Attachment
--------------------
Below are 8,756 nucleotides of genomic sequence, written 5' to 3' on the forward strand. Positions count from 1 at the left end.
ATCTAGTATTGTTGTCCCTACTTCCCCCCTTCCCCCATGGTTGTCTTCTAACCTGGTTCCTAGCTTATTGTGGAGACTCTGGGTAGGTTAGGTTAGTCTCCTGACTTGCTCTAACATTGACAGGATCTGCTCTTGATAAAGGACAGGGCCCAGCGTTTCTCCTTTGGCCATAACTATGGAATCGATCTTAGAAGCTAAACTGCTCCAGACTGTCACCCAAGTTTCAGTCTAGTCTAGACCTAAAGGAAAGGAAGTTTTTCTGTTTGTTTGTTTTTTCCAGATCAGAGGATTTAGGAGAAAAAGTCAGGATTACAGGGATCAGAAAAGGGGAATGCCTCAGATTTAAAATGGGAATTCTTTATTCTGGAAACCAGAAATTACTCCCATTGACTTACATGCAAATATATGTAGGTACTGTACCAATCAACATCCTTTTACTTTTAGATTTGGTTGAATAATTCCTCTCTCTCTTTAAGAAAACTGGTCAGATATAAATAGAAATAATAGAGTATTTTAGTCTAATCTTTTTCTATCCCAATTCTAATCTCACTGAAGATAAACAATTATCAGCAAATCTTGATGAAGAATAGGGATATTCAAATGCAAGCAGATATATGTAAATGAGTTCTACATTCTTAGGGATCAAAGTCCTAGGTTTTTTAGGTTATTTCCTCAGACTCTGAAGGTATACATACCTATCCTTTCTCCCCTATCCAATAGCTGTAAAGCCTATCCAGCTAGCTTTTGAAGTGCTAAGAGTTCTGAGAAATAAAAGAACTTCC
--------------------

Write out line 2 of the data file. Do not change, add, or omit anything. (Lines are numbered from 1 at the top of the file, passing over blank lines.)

ATCTAGTATTGTTGTCCCTACTTCCCCCCTTCCCCCATGGTTGTCTTCTAACCTGGTTCCTAGCTTATTGTGGAGACTCTGGGTAGGTTAGGTTAGTCTCCTGACTTGCTCTAACATTGACAGGATCTGCTCTTGATAAAGGACAGGGCCCAGCGTTTCTCCTTTGGCCATAACTATGGAATCGATCTTAGAAGCTAAACTGCTCCAGACTGTCACCCAAGTTTCAGTCTAGTCTAGACCTAAAGGAAAGGAAGTTTTTCTGTTTGTTTGTTTTTTCCAGATCAGAGGATTTAGGAGAAAAAGTCAGGATTACAGGGATCAGAAAAGGGGAATGCCTCAGATTTAAAATGGGAATTCTTTATTCTGGAAACCAGAAATTACTCCCATTGACTTACATGCAAATATATGTAGGTACTGTACCAATCAACATCCTTTTACTTTTAGATTTGGTTGAATAATTCCTCTCTCTCTTTAAGAAAACTGGTCAGATATAAATAGAAATAATAGAGTATTTTAGTCTAATCTTTTTCTATCCCAATTCTAATCTCACTGAAGATAAACAATTATCAGCAAATCTTGATGAAGAATAGGGATATTCAAATGCAAGCAGATATATGTAAATGAGTTCTACATTCTTAGGGATCAAAGTCCTAGGTTTTTTAGGTTATTTCCTCAGACTCTGAAGGTATACATACCTATCCTTTCTCCCCTATCCAATAGCTGTAAAGCCTATCCAGCTAGCTTTTGAAGTGCTAAGAGTTCTGAGAAATAAAAGAACTTCC